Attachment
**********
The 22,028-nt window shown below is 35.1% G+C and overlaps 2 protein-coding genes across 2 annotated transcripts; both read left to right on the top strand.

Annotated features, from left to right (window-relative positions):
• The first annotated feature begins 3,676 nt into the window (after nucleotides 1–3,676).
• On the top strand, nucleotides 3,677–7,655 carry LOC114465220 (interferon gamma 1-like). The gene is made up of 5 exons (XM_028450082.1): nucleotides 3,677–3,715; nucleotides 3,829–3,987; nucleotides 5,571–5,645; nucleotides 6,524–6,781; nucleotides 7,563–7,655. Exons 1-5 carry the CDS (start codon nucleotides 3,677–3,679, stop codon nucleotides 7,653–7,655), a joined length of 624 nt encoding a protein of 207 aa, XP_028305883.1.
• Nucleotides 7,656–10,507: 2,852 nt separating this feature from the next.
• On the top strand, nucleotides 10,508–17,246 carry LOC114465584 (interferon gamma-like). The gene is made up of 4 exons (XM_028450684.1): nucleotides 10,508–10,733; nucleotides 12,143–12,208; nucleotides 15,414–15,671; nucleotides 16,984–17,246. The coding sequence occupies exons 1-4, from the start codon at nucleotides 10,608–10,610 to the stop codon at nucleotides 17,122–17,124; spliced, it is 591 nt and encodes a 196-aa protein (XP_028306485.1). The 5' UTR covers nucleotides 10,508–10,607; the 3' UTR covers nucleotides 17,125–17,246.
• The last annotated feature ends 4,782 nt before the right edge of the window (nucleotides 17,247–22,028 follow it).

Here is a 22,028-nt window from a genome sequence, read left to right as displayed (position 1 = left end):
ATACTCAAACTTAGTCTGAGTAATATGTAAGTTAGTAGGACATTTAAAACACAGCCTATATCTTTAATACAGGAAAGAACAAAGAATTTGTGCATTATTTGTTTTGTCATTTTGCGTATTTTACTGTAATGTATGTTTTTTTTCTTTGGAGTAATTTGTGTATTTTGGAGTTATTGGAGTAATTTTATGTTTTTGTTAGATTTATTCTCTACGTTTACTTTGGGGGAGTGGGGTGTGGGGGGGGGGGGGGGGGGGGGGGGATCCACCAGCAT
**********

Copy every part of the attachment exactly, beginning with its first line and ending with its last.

The 22,028-nt window shown below is 35.1% G+C and overlaps 2 protein-coding genes across 2 annotated transcripts; both read left to right on the top strand.

Annotated features, from left to right (window-relative positions):
• The first annotated feature begins 3,676 nt into the window (after nucleotides 1–3,676).
• On the top strand, nucleotides 3,677–7,655 carry LOC114465220 (interferon gamma 1-like). The gene is made up of 5 exons (XM_028450082.1): nucleotides 3,677–3,715; nucleotides 3,829–3,987; nucleotides 5,571–5,645; nucleotides 6,524–6,781; nucleotides 7,563–7,655. Exons 1-5 carry the CDS (start codon nucleotides 3,677–3,679, stop codon nucleotides 7,653–7,655), a joined length of 624 nt encoding a protein of 207 aa, XP_028305883.1.
• Nucleotides 7,656–10,507: 2,852 nt separating this feature from the next.
• On the top strand, nucleotides 10,508–17,246 carry LOC114465584 (interferon gamma-like). The gene is made up of 4 exons (XM_028450684.1): nucleotides 10,508–10,733; nucleotides 12,143–12,208; nucleotides 15,414–15,671; nucleotides 16,984–17,246. The coding sequence occupies exons 1-4, from the start codon at nucleotides 10,608–10,610 to the stop codon at nucleotides 17,122–17,124; spliced, it is 591 nt and encodes a 196-aa protein (XP_028306485.1). The 5' UTR covers nucleotides 10,508–10,607; the 3' UTR covers nucleotides 17,125–17,246.
• The last annotated feature ends 4,782 nt before the right edge of the window (nucleotides 17,247–22,028 follow it).

Here is a 22,028-nt window from a genome sequence, read left to right as displayed (position 1 = left end):
ATACTCAAACTTAGTCTGAGTAATATGTAAGTTAGTAGGACATTTAAAACACAGCCTATATCTTTAATACAGGAAAGAACAAAGAATTTGTGCATTATTTGTTTTGTCATTTTGCGTATTTTACTGTAATGTATGTTTTTTTTCTTTGGAGTAATTTGTGTATTTTGGAGTTATTGGAGTAATTTTATGTTTTTGTTAGATTTATTCTCTACGTTTACTTTGGGGGAGTGGGGTGTGGGGGGGGGGGGGGGGGGGGGGGGATCCACCAGCAT